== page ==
The highlight of this disc is the suite from "The Invaders" - which allowed Goldsmith free range to try all sorts of unconventional orchestral effects - many of which resurfaced years later in Twilight Zone: The Movie. Also included on the album are two "Jazz Theme" cues, both of which differ from each other, and also show off Goldsmith's ability to score completely different types of music. Some of the atonal and percussive work in "Nervous Man in a $4.00 Room" reminded me, at times, of Goldsmith's score to Planet of the Apes, which wouldn't be written for over eight more years.
The third disc features music from composer Nathan Van Cleave, and starts out with one of the most famous of all "Twilight Zone" episodes: "Perchance to Dream". Utilizing electronic instruments, including a theremin, Van Cleave provides adequate suspense and rising fear in this classic story about a man afraid to fall asleep. The score he wrote to Ray Bradbury's "I Sing The Body Electric" was the only episode whose music was recorded in stereo - and the quality difference was apparent. The sound was much fuller, and the fidelity much higher. Nathan Scott's music to "A Stop At Willoughby" is fairly slow, and does a rather nice job setting up the sentimental feelings of the episode.
This fourth disc provides us with an alternate Main Title by Maurice Constant. It begins much differently than the Main Title we all know and love, but it ends the same way - very interesting to hear this cue. Fred Steiner's western score to "100 Yards Over The Rim" starts out with a traditional harmonica to set the scene, but when things start to go strange (in the episode, 19th century pioneers come across a 20th century town), lots of silent spots and percussive tones make this a rather minimalist score of sorts. Two other scores are presented here, "King 9 Will Not Return" and "The Passerby", each containing plenty of suspense and drama. "King 9" makes good use what sounds like a sliding cello, and "The Passerby" has plenty of suspenseful strings to add tension to the episode. Leonard Rosenman's dark music to "When The Sky Was Opened" is also included on this disc, as is the light - almost comedic at times - score to "The Trouble With Templeton", by Jeff Alexander. Franz Waxman provides a jazzy score for "Sixteen Millimeter Shrine", which resounds of similarities (both musically and plot-wise) to Sunset Boulevard, which Waxman had scored a almost a decade before.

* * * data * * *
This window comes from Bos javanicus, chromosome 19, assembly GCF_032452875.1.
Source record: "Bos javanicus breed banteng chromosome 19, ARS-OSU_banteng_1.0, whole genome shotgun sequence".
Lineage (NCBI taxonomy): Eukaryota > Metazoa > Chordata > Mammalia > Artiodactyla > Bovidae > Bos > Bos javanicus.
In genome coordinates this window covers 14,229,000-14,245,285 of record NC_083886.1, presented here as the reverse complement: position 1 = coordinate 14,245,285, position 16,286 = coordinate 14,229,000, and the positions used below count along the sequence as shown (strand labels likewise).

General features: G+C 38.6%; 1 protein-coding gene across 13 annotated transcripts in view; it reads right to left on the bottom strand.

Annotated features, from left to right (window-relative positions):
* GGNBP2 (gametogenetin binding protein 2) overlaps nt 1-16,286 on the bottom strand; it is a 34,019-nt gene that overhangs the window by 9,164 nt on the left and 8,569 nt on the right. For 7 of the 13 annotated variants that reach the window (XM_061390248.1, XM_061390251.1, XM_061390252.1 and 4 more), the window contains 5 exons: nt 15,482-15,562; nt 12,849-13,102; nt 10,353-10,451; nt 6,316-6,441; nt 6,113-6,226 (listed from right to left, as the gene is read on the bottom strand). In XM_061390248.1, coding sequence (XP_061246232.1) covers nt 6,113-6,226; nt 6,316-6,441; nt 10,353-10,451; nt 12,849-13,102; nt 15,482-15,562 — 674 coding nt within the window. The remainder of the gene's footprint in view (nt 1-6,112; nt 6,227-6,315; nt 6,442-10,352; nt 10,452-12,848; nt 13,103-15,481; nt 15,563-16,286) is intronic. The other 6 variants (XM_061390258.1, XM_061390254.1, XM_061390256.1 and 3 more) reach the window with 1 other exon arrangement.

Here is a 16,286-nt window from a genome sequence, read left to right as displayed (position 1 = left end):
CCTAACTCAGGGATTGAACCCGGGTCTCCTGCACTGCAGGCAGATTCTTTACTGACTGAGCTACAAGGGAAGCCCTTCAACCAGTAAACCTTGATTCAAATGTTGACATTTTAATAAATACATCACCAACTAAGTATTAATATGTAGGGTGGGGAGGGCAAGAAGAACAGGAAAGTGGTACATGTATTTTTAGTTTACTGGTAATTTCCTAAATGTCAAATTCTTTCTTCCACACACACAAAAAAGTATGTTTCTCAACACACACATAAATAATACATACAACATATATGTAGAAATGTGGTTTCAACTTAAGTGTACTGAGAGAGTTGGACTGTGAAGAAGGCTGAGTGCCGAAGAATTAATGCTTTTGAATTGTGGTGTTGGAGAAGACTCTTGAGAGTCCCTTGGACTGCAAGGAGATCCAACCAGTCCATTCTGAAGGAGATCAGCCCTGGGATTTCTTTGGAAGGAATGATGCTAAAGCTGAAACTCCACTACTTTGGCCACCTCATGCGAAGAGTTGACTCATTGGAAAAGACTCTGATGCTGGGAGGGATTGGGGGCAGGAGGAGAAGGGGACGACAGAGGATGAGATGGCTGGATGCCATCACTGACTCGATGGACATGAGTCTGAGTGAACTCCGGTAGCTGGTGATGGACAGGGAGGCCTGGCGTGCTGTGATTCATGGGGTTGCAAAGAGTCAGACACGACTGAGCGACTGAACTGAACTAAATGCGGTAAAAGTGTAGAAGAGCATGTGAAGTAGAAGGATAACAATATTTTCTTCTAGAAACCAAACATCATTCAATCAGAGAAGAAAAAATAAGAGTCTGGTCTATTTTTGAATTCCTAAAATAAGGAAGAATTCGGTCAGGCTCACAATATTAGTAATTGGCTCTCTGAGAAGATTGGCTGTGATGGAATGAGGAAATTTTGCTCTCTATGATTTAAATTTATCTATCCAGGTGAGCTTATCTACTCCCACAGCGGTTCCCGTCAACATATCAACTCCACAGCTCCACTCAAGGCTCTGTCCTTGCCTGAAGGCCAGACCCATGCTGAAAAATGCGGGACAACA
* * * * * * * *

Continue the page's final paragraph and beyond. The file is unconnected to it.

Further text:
Much of the music here would only be of interest to truly devoted fans of the show, or fans of Bernard Herrmann and Jerry Goldsmith (who are the two composers really featured in this set). But it was still great to hear some of the early works by these composers, and the others who contributed to some of the better episodes of "The Twilight Zone". The liner notes in this album are reasonably detailed, but the photographs they used from the episodes are disturbingly poor. They are so pixilated that one has to wonder if some sort of production mistake was made - it's as if someone downloaded them off the Internet and tried to fix them up! (Yet the CBS Photo Archives are credited as providing the photos!) But that is a minor detriment to a compilation album that should be recognized as being truly a tribute to this amazing and fascinating television show.